Provided by: cryptmount_5.3.3-1_amd64 bug


       cryptmount - mount/unmount/configure an encrypted filesystem


       cryptmount TARGET [TARGET ...]

       cryptmount --unmount TARGET [TARGET ...]

       cryptmount --change-password TARGET

       cryptmount --generate-key SIZE TARGET

       cryptmount --swapon TARGET

       cryptmount --swapoff TARGET


       cryptmount  allows  an  encrypted filesystem to be mounted or unmounted, without requiring
       superuser privileges, and assists the superuser in  creating  new  encrypted  filesystems.
       After  initial configuration of the filesystem by the system administrator, the user needs
       only to provide the decryption password for that filing system in order for cryptmount  to
       automatically configure device-mapper and loopback targets before mounting the filesystem.

       cryptmount  was  written  in  response  to  differences  between  the  newer device-mapper
       infrastructure of the linux-2.6 kernel series, and  the  older  cryptoloop  infrastructure
       which allowed ordinary users access to encrypted filesystems directly through mount (8).


       -a --all
              act on all available targets, e.g. for mounting all targets.

       -m --mount
              mount  the  specified  target,  configuring  any required device-mapper or loopback
              devices.  The user will be asked to supply a password to unlock the decryption  key
              for the filesystem.

       -u --unmount
              unmount  the  specified  target,  and  deconfigure  any underlying device-mapper or
              loopback devices.  No password is required, although the operation will fail if the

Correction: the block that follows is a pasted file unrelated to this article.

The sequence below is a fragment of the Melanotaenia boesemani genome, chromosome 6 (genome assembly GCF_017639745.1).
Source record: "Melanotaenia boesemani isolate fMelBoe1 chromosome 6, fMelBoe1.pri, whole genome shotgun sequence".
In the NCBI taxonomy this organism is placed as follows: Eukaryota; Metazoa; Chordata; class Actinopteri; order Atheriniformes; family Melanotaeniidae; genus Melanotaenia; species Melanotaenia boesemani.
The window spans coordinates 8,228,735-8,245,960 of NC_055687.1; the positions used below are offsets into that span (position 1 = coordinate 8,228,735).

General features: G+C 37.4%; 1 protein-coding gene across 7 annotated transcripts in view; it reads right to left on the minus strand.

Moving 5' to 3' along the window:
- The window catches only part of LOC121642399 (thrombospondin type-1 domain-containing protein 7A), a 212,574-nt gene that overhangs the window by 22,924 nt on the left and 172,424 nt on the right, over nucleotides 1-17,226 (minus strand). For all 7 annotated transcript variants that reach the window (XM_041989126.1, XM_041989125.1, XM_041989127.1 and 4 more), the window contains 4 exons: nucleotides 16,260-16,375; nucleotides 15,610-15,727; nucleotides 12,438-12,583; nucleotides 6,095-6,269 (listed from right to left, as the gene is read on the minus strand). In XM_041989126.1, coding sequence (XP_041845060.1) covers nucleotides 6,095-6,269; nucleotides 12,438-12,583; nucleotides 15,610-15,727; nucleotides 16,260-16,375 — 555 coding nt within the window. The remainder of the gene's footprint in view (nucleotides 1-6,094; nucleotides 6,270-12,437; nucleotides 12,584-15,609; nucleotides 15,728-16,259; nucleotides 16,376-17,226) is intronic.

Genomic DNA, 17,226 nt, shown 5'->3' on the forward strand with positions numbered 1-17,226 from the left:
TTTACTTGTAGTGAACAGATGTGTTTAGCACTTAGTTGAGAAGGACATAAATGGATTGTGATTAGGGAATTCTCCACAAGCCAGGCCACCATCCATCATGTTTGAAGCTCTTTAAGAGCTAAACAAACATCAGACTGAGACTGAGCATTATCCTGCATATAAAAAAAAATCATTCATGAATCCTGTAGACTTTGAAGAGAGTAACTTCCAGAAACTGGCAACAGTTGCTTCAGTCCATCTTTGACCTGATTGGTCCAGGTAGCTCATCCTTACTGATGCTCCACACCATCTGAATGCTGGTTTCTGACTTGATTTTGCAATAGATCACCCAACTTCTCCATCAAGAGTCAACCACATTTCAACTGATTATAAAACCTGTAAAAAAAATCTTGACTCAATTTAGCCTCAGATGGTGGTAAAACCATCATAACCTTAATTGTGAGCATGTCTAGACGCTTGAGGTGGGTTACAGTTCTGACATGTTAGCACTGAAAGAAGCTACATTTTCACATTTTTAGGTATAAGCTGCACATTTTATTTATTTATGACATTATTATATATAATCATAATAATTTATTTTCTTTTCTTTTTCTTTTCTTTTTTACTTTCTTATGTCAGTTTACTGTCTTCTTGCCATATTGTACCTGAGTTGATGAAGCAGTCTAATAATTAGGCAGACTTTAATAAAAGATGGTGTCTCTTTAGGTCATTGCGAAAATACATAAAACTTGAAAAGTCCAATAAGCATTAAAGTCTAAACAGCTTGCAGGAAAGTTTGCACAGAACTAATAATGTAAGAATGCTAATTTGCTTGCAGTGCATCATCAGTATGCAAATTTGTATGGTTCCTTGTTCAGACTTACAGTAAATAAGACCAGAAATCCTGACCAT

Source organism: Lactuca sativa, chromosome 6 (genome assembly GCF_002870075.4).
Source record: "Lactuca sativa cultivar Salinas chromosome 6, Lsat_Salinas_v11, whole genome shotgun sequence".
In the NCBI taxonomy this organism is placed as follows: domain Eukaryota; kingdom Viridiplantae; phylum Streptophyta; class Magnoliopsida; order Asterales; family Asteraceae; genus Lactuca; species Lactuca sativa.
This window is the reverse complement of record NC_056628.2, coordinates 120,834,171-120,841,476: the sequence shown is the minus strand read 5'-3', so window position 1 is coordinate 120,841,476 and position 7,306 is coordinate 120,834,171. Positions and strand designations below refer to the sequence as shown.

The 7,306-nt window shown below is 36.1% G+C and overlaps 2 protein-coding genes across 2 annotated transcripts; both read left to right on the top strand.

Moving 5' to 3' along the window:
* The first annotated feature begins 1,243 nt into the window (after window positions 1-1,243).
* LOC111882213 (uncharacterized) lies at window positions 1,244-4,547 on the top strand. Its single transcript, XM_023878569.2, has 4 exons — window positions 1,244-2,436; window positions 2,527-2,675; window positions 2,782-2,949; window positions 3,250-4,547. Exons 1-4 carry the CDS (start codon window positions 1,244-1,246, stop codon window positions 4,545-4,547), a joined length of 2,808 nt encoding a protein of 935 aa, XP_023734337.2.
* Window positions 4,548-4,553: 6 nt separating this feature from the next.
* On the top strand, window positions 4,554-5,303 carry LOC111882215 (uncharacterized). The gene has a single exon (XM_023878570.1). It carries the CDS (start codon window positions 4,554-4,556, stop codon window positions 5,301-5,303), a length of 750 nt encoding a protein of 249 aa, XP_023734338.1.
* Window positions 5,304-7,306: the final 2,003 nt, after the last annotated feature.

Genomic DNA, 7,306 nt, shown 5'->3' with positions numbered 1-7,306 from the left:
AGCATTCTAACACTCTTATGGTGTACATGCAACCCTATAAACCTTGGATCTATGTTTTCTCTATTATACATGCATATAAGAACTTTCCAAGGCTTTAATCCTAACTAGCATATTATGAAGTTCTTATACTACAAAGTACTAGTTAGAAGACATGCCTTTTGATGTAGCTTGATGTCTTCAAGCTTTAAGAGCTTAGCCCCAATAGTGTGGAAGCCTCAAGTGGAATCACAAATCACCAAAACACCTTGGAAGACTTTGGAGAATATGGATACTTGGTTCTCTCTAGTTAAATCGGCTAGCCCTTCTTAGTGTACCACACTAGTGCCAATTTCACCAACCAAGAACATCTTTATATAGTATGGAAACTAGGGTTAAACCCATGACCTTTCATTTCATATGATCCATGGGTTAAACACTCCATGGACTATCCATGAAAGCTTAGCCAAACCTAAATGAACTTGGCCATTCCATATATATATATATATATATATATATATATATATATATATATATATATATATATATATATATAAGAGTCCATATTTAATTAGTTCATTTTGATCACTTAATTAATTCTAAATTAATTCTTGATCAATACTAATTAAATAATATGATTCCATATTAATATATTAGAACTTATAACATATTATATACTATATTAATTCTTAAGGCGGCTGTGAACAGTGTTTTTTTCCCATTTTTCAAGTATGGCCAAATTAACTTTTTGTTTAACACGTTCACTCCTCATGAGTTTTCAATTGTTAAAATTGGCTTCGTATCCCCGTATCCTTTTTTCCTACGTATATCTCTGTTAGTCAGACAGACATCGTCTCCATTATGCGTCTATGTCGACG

filesystem  is  in use, or if a non-root user tries to unmount a filesystem mounted
              by a different user.

       -S --status
              provide information on whether the specified target is currently mounted or not

       -l --list
              lists all available targets, including basic information about the  filesystem  and
              mount point of each.

       -c --change-password
              change the password protecting the decryption key for a given filesystem.

       -g --generate-key size
              setup  a  decryption key for a new filesystem.  size gives the length of the key in

       -e --reuse-key existing-target
              setup a decryption key for a new filesystem, using an  existing  key  from  another
              filesystem,  for  example to translate between different file-formats for storing a
              single key.  This option is only available to the superuser.

       -f --config-fd num
              read configuration information about targets from file-descriptor  num  instead  of
              the default configuration file.  This option is only available to the superuser.

       -w --passwd-fd num
              read  passwords  from  file-descriptor  num  instead of from the terminal, e.g. for
              using cryptmount within scripts or GUI wrappers.  Each password is read once  only,
              in  contrast  to  terminal-based  operation  where new passwords would be requested
              twice for verification.

       -p --prepare
              prepare all the device-mapper and loopback devices needed to access a  target,  but
              do  not  mount.  This is intended to allow the superuser to install a filesystem on
              an encrypted device.

       -r --release
              releases all device-mapper  and  loopback  devices  associated  with  a  particular
              target. This option is only available to the superuser.

       -s --swapon
              enable the specified target for paging and swapping.  This option is only available
              to the superuser.

       -x --swapoff